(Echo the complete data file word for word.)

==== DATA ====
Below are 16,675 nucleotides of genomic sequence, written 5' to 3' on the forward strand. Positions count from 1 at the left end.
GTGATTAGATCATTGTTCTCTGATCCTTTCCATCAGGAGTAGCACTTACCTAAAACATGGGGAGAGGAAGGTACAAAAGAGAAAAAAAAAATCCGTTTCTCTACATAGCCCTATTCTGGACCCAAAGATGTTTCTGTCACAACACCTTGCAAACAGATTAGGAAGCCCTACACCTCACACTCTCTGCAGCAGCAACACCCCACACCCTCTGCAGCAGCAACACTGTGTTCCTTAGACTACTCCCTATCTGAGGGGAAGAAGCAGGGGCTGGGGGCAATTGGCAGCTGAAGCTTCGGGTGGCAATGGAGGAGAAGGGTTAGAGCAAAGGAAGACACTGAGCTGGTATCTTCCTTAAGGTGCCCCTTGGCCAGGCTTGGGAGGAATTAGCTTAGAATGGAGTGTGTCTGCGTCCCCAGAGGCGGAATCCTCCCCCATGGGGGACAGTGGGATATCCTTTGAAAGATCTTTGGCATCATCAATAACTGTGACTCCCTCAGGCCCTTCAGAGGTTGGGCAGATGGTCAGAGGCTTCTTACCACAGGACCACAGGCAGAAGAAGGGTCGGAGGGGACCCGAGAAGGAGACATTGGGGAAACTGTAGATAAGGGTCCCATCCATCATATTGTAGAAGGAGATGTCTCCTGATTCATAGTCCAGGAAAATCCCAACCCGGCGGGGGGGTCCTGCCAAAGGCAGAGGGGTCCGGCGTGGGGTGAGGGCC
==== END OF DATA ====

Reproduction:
Below are 16,675 nucleotides of genomic sequence, written 5' to 3' on the forward strand. Positions count from 1 at the left end.
GTGATTAGATCATTGTTCTCTGATCCTTTCCATCAGGAGTAGCACTTACCTAAAACATGGGGAGAGGAAGGTACAAAAGAGAAAAAAAAAATCCGTTTCTCTACATAGCCCTATTCTGGACCCAAAGATGTTTCTGTCACAACACCTTGCAAACAGATTAGGAAGCCCTACACCTCACACTCTCTGCAGCAGCAACACCCCACACCCTCTGCAGCAGCAACACTGTGTTCCTTAGACTACTCCCTATCTGAGGGGAAGAAGCAGGGGCTGGGGGCAATTGGCAGCTGAAGCTTCGGGTGGCAATGGAGGAGAAGGGTTAGAGCAAAGGAAGACACTGAGCTGGTATCTTCCTTAAGGTGCCCCTTGGCCAGGCTTGGGAGGAATTAGCTTAGAATGGAGTGTGTCTGCGTCCCCAGAGGCGGAATCCTCCCCCATGGGGGACAGTGGGATATCCTTTGAAAGATCTTTGGCATCATCAATAACTGTGACTCCCTCAGGCCCTTCAGAGGTTGGGCAGATGGTCAGAGGCTTCTTACCACAGGACCACAGGCAGAAGAAGGGTCGGAGGGGACCCGAGAAGGAGACATTGGGGAAACTGTAGATAAGGGTCCCATCCATCATATTGTAGAAGGAGATGTCTCCTGATTCATAGTCCAGGAAAATCCCAACCCGGCGGGGGGGTCCTGCCAAAGGCAGAGGGGTCCGGCGTGGGGTGAGGGCC